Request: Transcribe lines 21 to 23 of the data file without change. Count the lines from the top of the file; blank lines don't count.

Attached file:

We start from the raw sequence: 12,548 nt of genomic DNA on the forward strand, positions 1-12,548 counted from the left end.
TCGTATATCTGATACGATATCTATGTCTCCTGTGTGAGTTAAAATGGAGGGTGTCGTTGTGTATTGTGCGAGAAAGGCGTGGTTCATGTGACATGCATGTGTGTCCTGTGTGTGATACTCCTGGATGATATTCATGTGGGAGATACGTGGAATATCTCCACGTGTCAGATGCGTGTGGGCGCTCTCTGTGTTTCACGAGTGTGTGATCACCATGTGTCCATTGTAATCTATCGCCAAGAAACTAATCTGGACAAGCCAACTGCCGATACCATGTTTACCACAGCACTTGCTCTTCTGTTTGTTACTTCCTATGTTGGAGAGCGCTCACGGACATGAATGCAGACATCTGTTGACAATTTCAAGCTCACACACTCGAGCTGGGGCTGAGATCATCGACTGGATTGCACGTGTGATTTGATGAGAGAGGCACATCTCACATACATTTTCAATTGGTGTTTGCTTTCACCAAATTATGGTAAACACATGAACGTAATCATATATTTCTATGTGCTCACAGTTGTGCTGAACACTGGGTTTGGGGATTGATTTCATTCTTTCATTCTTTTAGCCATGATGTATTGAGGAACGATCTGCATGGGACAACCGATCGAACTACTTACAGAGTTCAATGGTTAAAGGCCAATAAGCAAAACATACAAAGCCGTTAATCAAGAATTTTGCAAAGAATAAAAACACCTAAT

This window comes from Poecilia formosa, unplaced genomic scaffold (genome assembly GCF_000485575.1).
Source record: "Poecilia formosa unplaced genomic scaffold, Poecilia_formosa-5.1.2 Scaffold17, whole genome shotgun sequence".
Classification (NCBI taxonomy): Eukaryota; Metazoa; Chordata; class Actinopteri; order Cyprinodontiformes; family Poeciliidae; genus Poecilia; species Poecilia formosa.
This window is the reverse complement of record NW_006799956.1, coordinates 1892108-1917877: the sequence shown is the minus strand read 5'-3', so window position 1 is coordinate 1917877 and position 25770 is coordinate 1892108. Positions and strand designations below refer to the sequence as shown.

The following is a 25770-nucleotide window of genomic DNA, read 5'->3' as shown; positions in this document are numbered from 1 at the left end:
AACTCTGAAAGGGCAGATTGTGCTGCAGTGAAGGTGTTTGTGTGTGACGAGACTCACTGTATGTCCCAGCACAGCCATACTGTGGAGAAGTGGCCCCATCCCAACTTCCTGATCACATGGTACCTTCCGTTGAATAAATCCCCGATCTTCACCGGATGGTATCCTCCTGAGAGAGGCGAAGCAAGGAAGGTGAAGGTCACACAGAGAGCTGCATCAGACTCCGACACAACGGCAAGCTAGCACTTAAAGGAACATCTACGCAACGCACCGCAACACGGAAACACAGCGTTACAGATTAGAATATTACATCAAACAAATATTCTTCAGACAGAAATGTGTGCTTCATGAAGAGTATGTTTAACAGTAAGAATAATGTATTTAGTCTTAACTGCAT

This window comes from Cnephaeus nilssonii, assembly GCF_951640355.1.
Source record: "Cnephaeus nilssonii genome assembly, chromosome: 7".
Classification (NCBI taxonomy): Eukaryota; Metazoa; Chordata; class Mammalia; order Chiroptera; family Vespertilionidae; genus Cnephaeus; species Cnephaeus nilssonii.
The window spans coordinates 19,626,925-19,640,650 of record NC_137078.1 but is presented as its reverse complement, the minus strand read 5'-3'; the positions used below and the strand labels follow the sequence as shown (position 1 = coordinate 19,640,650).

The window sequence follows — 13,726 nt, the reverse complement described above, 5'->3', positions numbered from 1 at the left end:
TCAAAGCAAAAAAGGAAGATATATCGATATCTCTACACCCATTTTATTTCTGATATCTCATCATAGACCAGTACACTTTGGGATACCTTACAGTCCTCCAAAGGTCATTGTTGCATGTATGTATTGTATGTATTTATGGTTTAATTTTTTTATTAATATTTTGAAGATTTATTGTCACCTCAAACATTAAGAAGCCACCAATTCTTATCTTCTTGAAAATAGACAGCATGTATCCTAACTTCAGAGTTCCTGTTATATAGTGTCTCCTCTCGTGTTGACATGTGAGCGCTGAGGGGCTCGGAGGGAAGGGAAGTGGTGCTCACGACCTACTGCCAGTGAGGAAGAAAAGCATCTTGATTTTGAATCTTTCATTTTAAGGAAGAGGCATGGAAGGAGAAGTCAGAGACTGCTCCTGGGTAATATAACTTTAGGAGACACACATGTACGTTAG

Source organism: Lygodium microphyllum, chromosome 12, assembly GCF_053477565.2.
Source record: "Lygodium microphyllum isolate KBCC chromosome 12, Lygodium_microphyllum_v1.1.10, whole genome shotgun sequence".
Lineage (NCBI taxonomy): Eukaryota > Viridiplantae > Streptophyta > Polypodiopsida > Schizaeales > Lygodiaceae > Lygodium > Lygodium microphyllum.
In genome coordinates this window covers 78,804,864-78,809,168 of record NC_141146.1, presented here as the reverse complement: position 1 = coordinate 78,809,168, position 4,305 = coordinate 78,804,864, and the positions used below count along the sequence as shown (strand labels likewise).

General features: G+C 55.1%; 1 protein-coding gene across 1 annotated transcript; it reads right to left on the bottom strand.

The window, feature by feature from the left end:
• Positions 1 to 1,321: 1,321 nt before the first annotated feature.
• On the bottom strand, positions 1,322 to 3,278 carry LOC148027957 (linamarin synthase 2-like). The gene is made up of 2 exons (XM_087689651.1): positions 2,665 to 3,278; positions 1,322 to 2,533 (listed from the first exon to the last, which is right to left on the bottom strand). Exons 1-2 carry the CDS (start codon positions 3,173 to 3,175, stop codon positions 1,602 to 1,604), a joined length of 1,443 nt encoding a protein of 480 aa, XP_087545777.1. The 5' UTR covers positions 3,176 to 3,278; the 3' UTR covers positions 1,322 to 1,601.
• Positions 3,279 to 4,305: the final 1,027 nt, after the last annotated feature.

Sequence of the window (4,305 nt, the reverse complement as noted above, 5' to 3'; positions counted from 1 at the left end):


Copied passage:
• Positions 1 to 1,321: 1,321 nt before the first annotated feature.
• On the bottom strand, positions 1,322 to 3,278 carry LOC148027957 (linamarin synthase 2-like). The gene is made up of 2 exons (XM_087689651.1): positions 2,665 to 3,278; positions 1,322 to 2,533 (listed from the first exon to the last, which is right to left on the bottom strand). Exons 1-2 carry the CDS (start codon positions 3,173 to 3,175, stop codon positions 1,602 to 1,604), a joined length of 1,443 nt encoding a protein of 480 aa, XP_087545777.1. The 5' UTR covers positions 3,176 to 3,278; the 3' UTR covers positions 1,322 to 1,601.
• Positions 3,279 to 4,305: the final 1,027 nt, after the last annotated feature.